SAN DIEGO -- There isn't actually a salary cap in baseball, but with teams acting like there is, Farhan Zaidi and Scott Harris have found an opportunity.
The Giants traded for the remaining $12 million or so on Zack Cozart's contract on Tuesday afternoon and got rewarded with a prospect they thought about taking 10th overall in June. It was an interesting deal, the type you would normally see in the NBA, and Zaidi hinted that he could go back to that well. Asked if he had the financial flexibility to make another such deal, Zaidi nodded.
"Yeah, I don't think we're done," he said. "We're kind of weighing all kinds of different deals. We'll continue to evaluate those opportunities."
The Giants find themselves with this opportunity because, while there's no salary cap, teams will make poor baseball decisions to avoid the Competitive Balance Tax, which is at $208 million for the 2020 season.
The Red Sox are eager to get under that line and have made big-money players available, potentially with a prospect or good young player being attached. There has been some industry speculation that they could pair 25-year-old outfielder Andrew Benintendi with a high-salaried starter, possibly David Price, who was Gabe Kapler's teammate in Tampa Bay.
The Boston Red Sox continue to pursue ways to shed salary, and multiple teams have targeted starter David Price, sources tell ESPN. He is owed $96 million over the next three years. Red Sox could either attach player with value or potentially pay down some of Price's remaining $.— Jeff Passan (@JeffPassan) December 11, 2019
The Cubs, Harris' old organization, are looking to cut back and reportedly have made former MVP Kris Bryant available. The Athletic reported Tuesday night that the Astros, looking to shed payroll, could trade Carlos Correa. The Yankees could attach prospects to some of their own veterans if they sign Gerrit Cole and want to clear payroll space.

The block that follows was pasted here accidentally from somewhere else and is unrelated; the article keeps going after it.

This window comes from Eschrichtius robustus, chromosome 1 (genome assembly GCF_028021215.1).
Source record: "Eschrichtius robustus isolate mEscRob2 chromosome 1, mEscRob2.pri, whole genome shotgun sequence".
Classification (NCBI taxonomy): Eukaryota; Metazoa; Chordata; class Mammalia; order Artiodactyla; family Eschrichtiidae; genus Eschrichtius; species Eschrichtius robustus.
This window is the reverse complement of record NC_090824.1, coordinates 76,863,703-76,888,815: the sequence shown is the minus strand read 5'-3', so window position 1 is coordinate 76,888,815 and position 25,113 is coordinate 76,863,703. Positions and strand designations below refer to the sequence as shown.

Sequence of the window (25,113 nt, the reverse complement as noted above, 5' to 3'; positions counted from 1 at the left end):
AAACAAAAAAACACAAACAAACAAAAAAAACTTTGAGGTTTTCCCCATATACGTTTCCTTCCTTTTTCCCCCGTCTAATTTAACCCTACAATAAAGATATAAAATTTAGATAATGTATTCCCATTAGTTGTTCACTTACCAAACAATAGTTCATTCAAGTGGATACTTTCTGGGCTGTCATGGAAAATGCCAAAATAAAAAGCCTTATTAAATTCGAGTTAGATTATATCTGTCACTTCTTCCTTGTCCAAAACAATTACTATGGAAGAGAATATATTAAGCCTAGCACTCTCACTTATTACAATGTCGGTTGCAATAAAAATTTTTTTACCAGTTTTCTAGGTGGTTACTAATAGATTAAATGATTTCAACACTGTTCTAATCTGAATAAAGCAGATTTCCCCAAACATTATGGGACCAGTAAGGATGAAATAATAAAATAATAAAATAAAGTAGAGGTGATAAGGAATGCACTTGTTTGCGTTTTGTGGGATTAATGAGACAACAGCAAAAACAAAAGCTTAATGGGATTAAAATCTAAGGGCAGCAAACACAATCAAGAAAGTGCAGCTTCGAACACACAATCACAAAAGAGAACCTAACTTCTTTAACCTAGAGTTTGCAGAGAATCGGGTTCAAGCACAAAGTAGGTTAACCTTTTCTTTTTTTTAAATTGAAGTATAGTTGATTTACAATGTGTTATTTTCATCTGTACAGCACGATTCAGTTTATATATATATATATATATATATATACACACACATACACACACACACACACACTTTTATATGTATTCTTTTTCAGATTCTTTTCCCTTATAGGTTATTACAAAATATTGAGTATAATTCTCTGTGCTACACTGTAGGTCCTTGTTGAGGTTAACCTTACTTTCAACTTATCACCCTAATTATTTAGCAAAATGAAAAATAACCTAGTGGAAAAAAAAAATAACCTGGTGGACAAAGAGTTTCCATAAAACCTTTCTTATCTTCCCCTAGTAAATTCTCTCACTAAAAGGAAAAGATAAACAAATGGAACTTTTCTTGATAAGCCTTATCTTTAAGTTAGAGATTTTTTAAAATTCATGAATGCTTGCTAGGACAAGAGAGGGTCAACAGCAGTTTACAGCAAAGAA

This is still a relatively new concept for baseball, but it's not new to the Giants. They're just on the other side this time. Just 17 months ago, the Giants attached a prospect to Austin Jackson and Cory Gearrin in a deal with the Rangers that was made in order to dip under the CBT line, which they went over the previous three seasons.
There no longer are payroll concerns, and Zaidi entered the Winter Meetings with somewhere in the range of $70 million in space before hitting the line. Even after dishing out nearly $22 million Tuesday to take on Cozart and sign Kevin Gausman, the Giants still have plenty of flexibility, and they're doing exactly what they should with it.
There aren't many teams, period, that have an ownership group willing to take on big deals. The Giants are one of them, and they also are in a position where they desperately need prospects and younger players. That has created a perfect storm.
"There are clearly teams out there that are looking to create financial flexibility -- it's been a very active market -- and I think for us we're trying to balance our competitive aspirations in 2020 with some of our long-term goals," Zaidi said. "The fact that there are teams searching for financial flexibility, obviously we've created some of that, it gives us different options like we've been talking about. I think today is an example of the types of moves we can make with that."